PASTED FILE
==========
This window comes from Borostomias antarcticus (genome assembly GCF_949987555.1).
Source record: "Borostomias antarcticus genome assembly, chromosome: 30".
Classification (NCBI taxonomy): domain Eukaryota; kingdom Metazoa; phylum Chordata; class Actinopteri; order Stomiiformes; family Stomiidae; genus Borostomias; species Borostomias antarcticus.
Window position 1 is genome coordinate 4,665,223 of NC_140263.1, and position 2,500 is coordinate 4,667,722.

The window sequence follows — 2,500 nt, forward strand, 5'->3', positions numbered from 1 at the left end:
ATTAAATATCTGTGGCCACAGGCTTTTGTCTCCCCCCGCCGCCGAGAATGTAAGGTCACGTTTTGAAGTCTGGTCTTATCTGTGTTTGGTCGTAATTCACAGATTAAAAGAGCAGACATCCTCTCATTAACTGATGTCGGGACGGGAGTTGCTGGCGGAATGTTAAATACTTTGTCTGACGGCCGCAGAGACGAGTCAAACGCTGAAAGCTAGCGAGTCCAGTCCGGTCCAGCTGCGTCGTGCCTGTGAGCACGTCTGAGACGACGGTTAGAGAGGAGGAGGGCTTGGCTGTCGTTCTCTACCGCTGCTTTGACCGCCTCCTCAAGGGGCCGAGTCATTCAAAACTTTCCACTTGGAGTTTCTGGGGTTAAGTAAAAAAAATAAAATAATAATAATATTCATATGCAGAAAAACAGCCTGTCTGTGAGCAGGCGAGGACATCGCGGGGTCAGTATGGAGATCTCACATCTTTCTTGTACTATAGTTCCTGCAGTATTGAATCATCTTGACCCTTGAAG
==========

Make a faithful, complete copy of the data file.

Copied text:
This window comes from Borostomias antarcticus (genome assembly GCF_949987555.1).
Source record: "Borostomias antarcticus genome assembly, chromosome: 30".
Classification (NCBI taxonomy): domain Eukaryota; kingdom Metazoa; phylum Chordata; class Actinopteri; order Stomiiformes; family Stomiidae; genus Borostomias; species Borostomias antarcticus.
Window position 1 is genome coordinate 4,665,223 of NC_140263.1, and position 2,500 is coordinate 4,667,722.

The window sequence follows — 2,500 nt, forward strand, 5'->3', positions numbered from 1 at the left end:
ATTAAATATCTGTGGCCACAGGCTTTTGTCTCCCCCCGCCGCCGAGAATGTAAGGTCACGTTTTGAAGTCTGGTCTTATCTGTGTTTGGTCGTAATTCACAGATTAAAAGAGCAGACATCCTCTCATTAACTGATGTCGGGACGGGAGTTGCTGGCGGAATGTTAAATACTTTGTCTGACGGCCGCAGAGACGAGTCAAACGCTGAAAGCTAGCGAGTCCAGTCCGGTCCAGCTGCGTCGTGCCTGTGAGCACGTCTGAGACGACGGTTAGAGAGGAGGAGGGCTTGGCTGTCGTTCTCTACCGCTGCTTTGACCGCCTCCTCAAGGGGCCGAGTCATTCAAAACTTTCCACTTGGAGTTTCTGGGGTTAAGTAAAAAAAATAAAATAATAATAATATTCATATGCAGAAAAACAGCCTGTCTGTGAGCAGGCGAGGACATCGCGGGGTCAGTATGGAGATCTCACATCTTTCTTGTACTATAGTTCCTGCAGTATTGAATCATCTTGACCCTTGAAG